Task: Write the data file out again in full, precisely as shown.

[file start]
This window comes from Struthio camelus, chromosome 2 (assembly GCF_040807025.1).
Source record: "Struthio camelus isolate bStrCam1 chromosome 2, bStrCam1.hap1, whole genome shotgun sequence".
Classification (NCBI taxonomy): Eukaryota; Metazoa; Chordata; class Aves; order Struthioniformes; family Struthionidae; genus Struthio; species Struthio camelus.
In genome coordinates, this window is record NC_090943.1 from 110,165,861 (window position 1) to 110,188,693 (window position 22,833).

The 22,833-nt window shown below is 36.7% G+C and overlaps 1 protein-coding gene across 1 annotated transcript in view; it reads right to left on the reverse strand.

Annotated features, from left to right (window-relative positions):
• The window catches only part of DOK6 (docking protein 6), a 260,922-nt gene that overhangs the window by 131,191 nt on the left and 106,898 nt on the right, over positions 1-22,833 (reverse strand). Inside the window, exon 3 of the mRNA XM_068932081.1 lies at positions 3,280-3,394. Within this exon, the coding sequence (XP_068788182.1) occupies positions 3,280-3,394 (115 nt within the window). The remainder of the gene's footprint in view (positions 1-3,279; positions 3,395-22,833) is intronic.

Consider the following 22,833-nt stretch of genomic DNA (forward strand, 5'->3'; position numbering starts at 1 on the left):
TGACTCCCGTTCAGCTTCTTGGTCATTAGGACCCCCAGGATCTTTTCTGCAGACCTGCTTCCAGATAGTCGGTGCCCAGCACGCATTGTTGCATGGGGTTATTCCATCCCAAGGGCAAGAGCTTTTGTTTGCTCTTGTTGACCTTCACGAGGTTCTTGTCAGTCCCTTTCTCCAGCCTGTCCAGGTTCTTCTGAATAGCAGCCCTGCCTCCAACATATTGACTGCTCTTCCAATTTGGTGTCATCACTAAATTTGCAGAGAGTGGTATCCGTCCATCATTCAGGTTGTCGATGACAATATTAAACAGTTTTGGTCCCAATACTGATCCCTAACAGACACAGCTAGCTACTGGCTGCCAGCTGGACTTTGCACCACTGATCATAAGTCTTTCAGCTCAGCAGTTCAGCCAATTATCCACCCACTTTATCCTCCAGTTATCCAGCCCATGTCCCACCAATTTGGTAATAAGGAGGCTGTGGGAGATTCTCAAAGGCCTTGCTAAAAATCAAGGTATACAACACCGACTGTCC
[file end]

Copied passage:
This window comes from Struthio camelus, chromosome 2 (assembly GCF_040807025.1).
Source record: "Struthio camelus isolate bStrCam1 chromosome 2, bStrCam1.hap1, whole genome shotgun sequence".
Classification (NCBI taxonomy): Eukaryota; Metazoa; Chordata; class Aves; order Struthioniformes; family Struthionidae; genus Struthio; species Struthio camelus.
In genome coordinates, this window is record NC_090943.1 from 110,165,861 (window position 1) to 110,188,693 (window position 22,833).

The 22,833-nt window shown below is 36.7% G+C and overlaps 1 protein-coding gene across 1 annotated transcript in view; it reads right to left on the reverse strand.

Annotated features, from left to right (window-relative positions):
• The window catches only part of DOK6 (docking protein 6), a 260,922-nt gene that overhangs the window by 131,191 nt on the left and 106,898 nt on the right, over positions 1-22,833 (reverse strand). Inside the window, exon 3 of the mRNA XM_068932081.1 lies at positions 3,280-3,394. Within this exon, the coding sequence (XP_068788182.1) occupies positions 3,280-3,394 (115 nt within the window). The remainder of the gene's footprint in view (positions 1-3,279; positions 3,395-22,833) is intronic.

Consider the following 22,833-nt stretch of genomic DNA (forward strand, 5'->3'; position numbering starts at 1 on the left):
TGACTCCCGTTCAGCTTCTTGGTCATTAGGACCCCCAGGATCTTTTCTGCAGACCTGCTTCCAGATAGTCGGTGCCCAGCACGCATTGTTGCATGGGGTTATTCCATCCCAAGGGCAAGAGCTTTTGTTTGCTCTTGTTGACCTTCACGAGGTTCTTGTCAGTCCCTTTCTCCAGCCTGTCCAGGTTCTTCTGAATAGCAGCCCTGCCTCCAACATATTGACTGCTCTTCCAATTTGGTGTCATCACTAAATTTGCAGAGAGTGGTATCCGTCCATCATTCAGGTTGTCGATGACAATATTAAACAGTTTTGGTCCCAATACTGATCCCTAACAGACACAGCTAGCTACTGGCTGCCAGCTGGACTTTGCACCACTGATCATAAGTCTTTCAGCTCAGCAGTTCAGCCAATTATCCACCCACTTTATCCTCCAGTTATCCAGCCCATGTCCCACCAATTTGGTAATAAGGAGGCTGTGGGAGATTCTCAAAGGCCTTGCTAAAAATCAAGGTATACAACACCGACTGTCC